March 29th, 2011 | 3 MIN READ

How Publishers Can Embrace Multiple Platforms

Written by Amanda Dhalla

As head of consumer research with Elastic Path’s Research and Strategy division, Amanda Dhalla helps global enterprises like Google better understand consumer behavior in order to optimize their digital offerings. Amanda’s research has been cited by CNN, Econsultancy, Smart Money, and Internet Retailer. A seasoned ecommerce professional with more than 14 years in the field, Amanda has hands-on experience marketing, merchandising and managing multimillion dollar online stores. Her areas of specialization range from market research, conversion optimization and analytics to traffic generation tactics such as social media, search engine optimization, and content marketing.

Newspapers and magazines continue to face a tough financial outlook due to dwindling readership and ad revenues. At the same time, new technologies are having a major impact on consumer behavior, fragmenting the media landscape.

How can traditional publishers better meet the needs of readers?

One suggestion: extend and synchronize access across multiple platforms, according to a recent study by Elastic Path on consumer attitudes towards print and digital media. Download a free copy of the full research report, The Future of Magazines and Newspapers in the Digital Era.

Rise of the small screens

The phenomenal popularity of smart phones, iPads, and eReaders has led to a rapid increase in reading across multiple devices. Although about half of magazine and newspaper consumers read on personal computers, over 10% now read on smartphones too. Tablet reading is also taking off, fueled by steadily rising iPad adoption.

Magazines, newspapers and other publishers must find ways of serving up content to an ever-growing number of screens. Successful content offerings will follow the Netflix example and show customers the same company through every channel or device they own, but also optimize for each platform to deliver the best possible experience.

But where’s a publisher on a tight budget to begin?

Start with browser-based website optimization

With so many devices on the market, companies must plan investments carefully, starting with browser-based website optimization. As Damon Kiesow of Poynter Institute points out in this helpful blog post, using the open web and HTML5 can help publishers maintain their independence from dominant players like Apple and Google. And those like Time Inc. and Sports Illustrated looking to create ‘all access’ subscriptions bundling print, web, smartphone, and tablet access may find sites linked to developer-friendly ecommerce systems more flexible than in-app payment systems anyway.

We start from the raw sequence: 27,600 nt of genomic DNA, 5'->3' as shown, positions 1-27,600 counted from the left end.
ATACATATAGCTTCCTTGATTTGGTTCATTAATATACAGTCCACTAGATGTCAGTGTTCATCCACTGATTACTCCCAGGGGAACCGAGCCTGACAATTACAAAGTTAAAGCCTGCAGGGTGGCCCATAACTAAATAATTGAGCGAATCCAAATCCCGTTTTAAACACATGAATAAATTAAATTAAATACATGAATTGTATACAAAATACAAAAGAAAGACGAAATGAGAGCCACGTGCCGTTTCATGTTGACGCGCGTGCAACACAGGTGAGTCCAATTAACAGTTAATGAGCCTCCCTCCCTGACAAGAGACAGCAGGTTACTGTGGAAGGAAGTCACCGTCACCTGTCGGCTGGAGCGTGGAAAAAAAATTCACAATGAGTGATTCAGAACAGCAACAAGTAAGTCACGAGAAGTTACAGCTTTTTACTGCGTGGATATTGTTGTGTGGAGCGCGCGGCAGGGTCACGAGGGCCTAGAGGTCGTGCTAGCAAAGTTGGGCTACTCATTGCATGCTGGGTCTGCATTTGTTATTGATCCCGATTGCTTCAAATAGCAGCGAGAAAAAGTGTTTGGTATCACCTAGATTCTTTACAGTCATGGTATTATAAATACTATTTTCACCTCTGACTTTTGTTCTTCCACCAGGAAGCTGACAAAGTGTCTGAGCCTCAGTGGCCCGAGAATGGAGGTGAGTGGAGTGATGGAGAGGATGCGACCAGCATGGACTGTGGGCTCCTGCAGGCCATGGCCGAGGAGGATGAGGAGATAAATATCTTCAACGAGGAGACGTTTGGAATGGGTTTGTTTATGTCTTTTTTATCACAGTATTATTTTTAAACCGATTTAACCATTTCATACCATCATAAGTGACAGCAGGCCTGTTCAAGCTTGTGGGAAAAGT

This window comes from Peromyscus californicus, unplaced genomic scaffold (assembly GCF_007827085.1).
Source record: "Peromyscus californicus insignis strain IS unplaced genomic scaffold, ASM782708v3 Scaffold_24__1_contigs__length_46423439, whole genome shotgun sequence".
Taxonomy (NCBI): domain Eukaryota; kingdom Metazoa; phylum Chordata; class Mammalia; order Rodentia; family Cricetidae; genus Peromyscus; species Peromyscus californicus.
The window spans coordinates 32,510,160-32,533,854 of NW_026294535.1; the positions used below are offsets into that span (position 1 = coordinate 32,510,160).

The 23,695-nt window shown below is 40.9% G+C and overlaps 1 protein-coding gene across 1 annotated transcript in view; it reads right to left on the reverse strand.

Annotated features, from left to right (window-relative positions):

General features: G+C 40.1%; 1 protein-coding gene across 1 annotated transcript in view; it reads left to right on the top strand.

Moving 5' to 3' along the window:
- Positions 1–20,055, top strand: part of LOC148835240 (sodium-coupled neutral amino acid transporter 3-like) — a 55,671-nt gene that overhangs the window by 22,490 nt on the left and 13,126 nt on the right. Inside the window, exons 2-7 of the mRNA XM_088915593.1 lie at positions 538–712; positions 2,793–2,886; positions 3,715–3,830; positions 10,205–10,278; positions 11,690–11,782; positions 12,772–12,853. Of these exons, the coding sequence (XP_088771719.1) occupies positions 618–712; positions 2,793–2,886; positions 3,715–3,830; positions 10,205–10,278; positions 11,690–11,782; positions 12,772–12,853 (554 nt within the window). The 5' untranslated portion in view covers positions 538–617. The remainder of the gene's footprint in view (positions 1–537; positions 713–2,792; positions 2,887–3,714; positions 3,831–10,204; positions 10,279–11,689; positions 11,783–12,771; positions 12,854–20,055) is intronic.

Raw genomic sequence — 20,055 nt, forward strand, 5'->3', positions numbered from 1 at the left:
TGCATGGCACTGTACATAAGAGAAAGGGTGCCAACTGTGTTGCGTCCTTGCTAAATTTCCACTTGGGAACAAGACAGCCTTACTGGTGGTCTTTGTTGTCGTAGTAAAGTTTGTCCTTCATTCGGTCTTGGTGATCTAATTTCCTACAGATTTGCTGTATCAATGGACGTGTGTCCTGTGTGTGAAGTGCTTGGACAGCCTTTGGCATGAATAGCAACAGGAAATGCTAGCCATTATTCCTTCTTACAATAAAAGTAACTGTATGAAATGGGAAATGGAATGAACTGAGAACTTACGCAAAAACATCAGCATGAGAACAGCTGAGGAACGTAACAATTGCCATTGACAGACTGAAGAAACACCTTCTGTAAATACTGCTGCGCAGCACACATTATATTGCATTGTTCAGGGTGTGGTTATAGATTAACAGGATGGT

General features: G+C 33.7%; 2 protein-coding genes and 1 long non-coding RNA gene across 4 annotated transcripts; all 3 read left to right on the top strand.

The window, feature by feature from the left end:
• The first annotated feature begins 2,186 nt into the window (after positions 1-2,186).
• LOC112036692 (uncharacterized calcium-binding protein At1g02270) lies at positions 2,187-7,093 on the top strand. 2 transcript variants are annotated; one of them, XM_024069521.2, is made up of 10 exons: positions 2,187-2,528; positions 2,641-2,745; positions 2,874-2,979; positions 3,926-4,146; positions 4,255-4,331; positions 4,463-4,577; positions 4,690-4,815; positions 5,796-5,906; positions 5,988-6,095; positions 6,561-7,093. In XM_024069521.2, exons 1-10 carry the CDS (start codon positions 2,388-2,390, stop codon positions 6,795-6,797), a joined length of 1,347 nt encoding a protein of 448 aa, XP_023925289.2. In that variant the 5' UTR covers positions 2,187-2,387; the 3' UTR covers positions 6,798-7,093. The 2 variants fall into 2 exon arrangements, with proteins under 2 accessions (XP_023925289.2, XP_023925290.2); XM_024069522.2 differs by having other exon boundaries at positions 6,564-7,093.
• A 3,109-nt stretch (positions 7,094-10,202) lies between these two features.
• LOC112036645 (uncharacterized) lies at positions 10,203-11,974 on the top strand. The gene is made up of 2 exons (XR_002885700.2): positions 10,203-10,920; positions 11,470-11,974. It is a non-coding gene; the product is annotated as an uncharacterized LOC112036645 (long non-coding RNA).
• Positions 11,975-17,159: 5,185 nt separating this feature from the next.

Continue to iOS but don’t overspend on apps

Still, app stores can help users find your content, particularly those on iOS devices. With the iPad expected to take 80% of the market this year iOS is therefore definitely a priority, but publishers should be cautious not to over-invest. With apps costing upwards of $60,000 to $100,000 and more, publishers must be certain expected benefits will outweigh build costs. Any app, whether free or paid, must offer consumers an incredibly high value proposition to inspire usage; even popular apps only reach hundreds of thousands of users rather than millions. Consider Newscorp which spent an estimated $30 million building The Daily and will need a million paid subscribers to break even. Building re-usable content elements to feed both the mobile web and multiple apps is a smart way to go.

Not only should publishers be cautious about build costs, but they should also be aware of in-app subscription terms that vary in regard to customer data ownership, revenue share, and licensing restrictions. Because they differ so much, publishers should take care to examine each service independently.

Interested in more publishing content?

Watch our on-demand webinar, Winning With Subscribers: Top Trends and Best Practices for Selling and Managing Subscriptions Online, where we analyze the risks and rewards of pursuing the subscription model.

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